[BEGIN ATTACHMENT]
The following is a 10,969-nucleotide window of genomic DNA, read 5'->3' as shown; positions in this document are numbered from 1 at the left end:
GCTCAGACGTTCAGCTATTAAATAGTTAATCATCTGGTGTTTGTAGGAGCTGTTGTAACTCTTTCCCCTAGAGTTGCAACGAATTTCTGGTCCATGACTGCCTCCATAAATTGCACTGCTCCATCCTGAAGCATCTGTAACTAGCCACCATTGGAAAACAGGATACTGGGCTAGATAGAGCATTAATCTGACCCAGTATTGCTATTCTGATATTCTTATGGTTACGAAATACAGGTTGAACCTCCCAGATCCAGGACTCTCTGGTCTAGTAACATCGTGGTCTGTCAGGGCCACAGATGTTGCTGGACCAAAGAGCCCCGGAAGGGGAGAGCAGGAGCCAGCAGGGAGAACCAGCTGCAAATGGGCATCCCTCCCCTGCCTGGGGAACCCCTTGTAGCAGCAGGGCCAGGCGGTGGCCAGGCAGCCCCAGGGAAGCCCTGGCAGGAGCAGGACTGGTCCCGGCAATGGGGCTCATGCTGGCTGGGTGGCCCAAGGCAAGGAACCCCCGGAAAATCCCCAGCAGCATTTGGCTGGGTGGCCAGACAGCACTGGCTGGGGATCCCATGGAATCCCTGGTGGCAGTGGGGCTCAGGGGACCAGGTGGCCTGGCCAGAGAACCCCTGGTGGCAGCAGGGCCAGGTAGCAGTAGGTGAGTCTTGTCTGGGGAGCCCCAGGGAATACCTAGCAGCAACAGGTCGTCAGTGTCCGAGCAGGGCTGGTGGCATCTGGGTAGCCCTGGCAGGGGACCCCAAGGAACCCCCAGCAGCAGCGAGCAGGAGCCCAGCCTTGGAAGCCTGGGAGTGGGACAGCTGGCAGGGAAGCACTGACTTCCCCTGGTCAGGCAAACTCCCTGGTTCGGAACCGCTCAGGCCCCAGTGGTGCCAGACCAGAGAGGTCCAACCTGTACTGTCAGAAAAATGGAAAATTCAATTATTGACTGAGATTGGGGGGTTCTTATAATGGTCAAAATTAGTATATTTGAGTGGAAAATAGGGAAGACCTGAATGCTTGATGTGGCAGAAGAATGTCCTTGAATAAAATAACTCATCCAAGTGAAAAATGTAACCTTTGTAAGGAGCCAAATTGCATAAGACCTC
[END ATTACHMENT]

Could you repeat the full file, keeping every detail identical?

The following is a 10,969-nucleotide window of genomic DNA, read 5'->3' as shown; positions in this document are numbered from 1 at the left end:
GCTCAGACGTTCAGCTATTAAATAGTTAATCATCTGGTGTTTGTAGGAGCTGTTGTAACTCTTTCCCCTAGAGTTGCAACGAATTTCTGGTCCATGACTGCCTCCATAAATTGCACTGCTCCATCCTGAAGCATCTGTAACTAGCCACCATTGGAAAACAGGATACTGGGCTAGATAGAGCATTAATCTGACCCAGTATTGCTATTCTGATATTCTTATGGTTACGAAATACAGGTTGAACCTCCCAGATCCAGGACTCTCTGGTCTAGTAACATCGTGGTCTGTCAGGGCCACAGATGTTGCTGGACCAAAGAGCCCCGGAAGGGGAGAGCAGGAGCCAGCAGGGAGAACCAGCTGCAAATGGGCATCCCTCCCCTGCCTGGGGAACCCCTTGTAGCAGCAGGGCCAGGCGGTGGCCAGGCAGCCCCAGGGAAGCCCTGGCAGGAGCAGGACTGGTCCCGGCAATGGGGCTCATGCTGGCTGGGTGGCCCAAGGCAAGGAACCCCCGGAAAATCCCCAGCAGCATTTGGCTGGGTGGCCAGACAGCACTGGCTGGGGATCCCATGGAATCCCTGGTGGCAGTGGGGCTCAGGGGACCAGGTGGCCTGGCCAGAGAACCCCTGGTGGCAGCAGGGCCAGGTAGCAGTAGGTGAGTCTTGTCTGGGGAGCCCCAGGGAATACCTAGCAGCAACAGGTCGTCAGTGTCCGAGCAGGGCTGGTGGCATCTGGGTAGCCCTGGCAGGGGACCCCAAGGAACCCCCAGCAGCAGCGAGCAGGAGCCCAGCCTTGGAAGCCTGGGAGTGGGACAGCTGGCAGGGAAGCACTGACTTCCCCTGGTCAGGCAAACTCCCTGGTTCGGAACCGCTCAGGCCCCAGTGGTGCCAGACCAGAGAGGTCCAACCTGTACTGTCAGAAAAATGGAAAATTCAATTATTGACTGAGATTGGGGGGTTCTTATAATGGTCAAAATTAGTATATTTGAGTGGAAAATAGGGAAGACCTGAATGCTTGATGTGGCAGAAGAATGTCCTTGAATAAAATAACTCATCCAAGTGAAAAATGTAACCTTTGTAAGGAGCCAAATTGCATAAGACCTC